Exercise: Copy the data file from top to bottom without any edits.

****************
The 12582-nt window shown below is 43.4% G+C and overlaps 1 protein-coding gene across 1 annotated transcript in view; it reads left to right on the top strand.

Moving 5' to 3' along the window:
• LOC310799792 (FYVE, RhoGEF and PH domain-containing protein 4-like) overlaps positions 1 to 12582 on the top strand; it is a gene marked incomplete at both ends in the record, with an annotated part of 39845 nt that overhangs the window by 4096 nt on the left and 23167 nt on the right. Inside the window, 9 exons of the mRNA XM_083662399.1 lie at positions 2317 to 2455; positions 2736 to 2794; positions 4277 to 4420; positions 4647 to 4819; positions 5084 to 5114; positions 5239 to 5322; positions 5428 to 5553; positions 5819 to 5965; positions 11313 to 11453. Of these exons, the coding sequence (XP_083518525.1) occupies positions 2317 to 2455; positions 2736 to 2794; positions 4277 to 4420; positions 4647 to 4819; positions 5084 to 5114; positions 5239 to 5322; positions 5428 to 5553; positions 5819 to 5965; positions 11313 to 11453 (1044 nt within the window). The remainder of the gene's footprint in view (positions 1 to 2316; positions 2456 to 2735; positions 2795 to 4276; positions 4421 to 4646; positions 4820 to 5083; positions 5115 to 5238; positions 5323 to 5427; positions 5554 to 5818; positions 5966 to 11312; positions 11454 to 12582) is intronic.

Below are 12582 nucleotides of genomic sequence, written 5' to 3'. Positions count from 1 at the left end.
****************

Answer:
The 12582-nt window shown below is 43.4% G+C and overlaps 1 protein-coding gene across 1 annotated transcript in view; it reads left to right on the top strand.

Moving 5' to 3' along the window:
• LOC310799792 (FYVE, RhoGEF and PH domain-containing protein 4-like) overlaps positions 1 to 12582 on the top strand; it is a gene marked incomplete at both ends in the record, with an annotated part of 39845 nt that overhangs the window by 4096 nt on the left and 23167 nt on the right. Inside the window, 9 exons of the mRNA XM_083662399.1 lie at positions 2317 to 2455; positions 2736 to 2794; positions 4277 to 4420; positions 4647 to 4819; positions 5084 to 5114; positions 5239 to 5322; positions 5428 to 5553; positions 5819 to 5965; positions 11313 to 11453. Of these exons, the coding sequence (XP_083518525.1) occupies positions 2317 to 2455; positions 2736 to 2794; positions 4277 to 4420; positions 4647 to 4819; positions 5084 to 5114; positions 5239 to 5322; positions 5428 to 5553; positions 5819 to 5965; positions 11313 to 11453 (1044 nt within the window). The remainder of the gene's footprint in view (positions 1 to 2316; positions 2456 to 2735; positions 2795 to 4276; positions 4421 to 4646; positions 4820 to 5083; positions 5115 to 5238; positions 5323 to 5427; positions 5554 to 5818; positions 5966 to 11312; positions 11454 to 12582) is intronic.

Below are 12582 nucleotides of genomic sequence, written 5' to 3'. Positions count from 1 at the left end.